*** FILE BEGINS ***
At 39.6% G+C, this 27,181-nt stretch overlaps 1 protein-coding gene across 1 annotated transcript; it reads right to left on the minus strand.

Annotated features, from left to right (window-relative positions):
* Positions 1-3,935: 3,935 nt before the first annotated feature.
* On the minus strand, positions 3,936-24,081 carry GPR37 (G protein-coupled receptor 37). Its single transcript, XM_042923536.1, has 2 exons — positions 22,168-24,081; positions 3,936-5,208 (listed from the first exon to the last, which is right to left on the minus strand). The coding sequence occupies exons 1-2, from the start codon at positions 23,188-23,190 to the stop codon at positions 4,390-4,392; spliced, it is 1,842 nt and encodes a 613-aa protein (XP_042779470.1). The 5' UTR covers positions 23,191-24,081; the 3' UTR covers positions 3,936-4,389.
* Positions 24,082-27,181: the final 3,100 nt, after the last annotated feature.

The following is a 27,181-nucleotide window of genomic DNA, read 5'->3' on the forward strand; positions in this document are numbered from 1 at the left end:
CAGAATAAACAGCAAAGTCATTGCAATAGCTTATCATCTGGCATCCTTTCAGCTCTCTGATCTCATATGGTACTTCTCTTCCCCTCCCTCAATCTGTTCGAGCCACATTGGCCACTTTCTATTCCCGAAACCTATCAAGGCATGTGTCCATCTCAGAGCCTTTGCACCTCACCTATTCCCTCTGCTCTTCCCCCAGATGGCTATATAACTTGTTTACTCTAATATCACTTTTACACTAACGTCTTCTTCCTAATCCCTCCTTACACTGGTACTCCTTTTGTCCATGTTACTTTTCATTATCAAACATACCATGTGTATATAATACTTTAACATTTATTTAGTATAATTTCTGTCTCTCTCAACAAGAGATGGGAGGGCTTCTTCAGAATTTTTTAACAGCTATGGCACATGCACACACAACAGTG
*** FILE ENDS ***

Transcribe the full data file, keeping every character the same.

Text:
At 39.6% G+C, this 27,181-nt stretch overlaps 1 protein-coding gene across 1 annotated transcript; it reads right to left on the minus strand.

Annotated features, from left to right (window-relative positions):
* Positions 1-3,935: 3,935 nt before the first annotated feature.
* On the minus strand, positions 3,936-24,081 carry GPR37 (G protein-coupled receptor 37). Its single transcript, XM_042923536.1, has 2 exons — positions 22,168-24,081; positions 3,936-5,208 (listed from the first exon to the last, which is right to left on the minus strand). The coding sequence occupies exons 1-2, from the start codon at positions 23,188-23,190 to the stop codon at positions 4,390-4,392; spliced, it is 1,842 nt and encodes a 613-aa protein (XP_042779470.1). The 5' UTR covers positions 23,191-24,081; the 3' UTR covers positions 3,936-4,389.
* Positions 24,082-27,181: the final 3,100 nt, after the last annotated feature.

The following is a 27,181-nucleotide window of genomic DNA, read 5'->3' on the forward strand; positions in this document are numbered from 1 at the left end:
CAGAATAAACAGCAAAGTCATTGCAATAGCTTATCATCTGGCATCCTTTCAGCTCTCTGATCTCATATGGTACTTCTCTTCCCCTCCCTCAATCTGTTCGAGCCACATTGGCCACTTTCTATTCCCGAAACCTATCAAGGCATGTGTCCATCTCAGAGCCTTTGCACCTCACCTATTCCCTCTGCTCTTCCCCCAGATGGCTATATAACTTGTTTACTCTAATATCACTTTTACACTAACGTCTTCTTCCTAATCCCTCCTTACACTGGTACTCCTTTTGTCCATGTTACTTTTCATTATCAAACATACCATGTGTATATAATACTTTAACATTTATTTAGTATAATTTCTGTCTCTCTCAACAAGAGATGGGAGGGCTTCTTCAGAATTTTTTAACAGCTATGGCACATGCACACACAACAGTG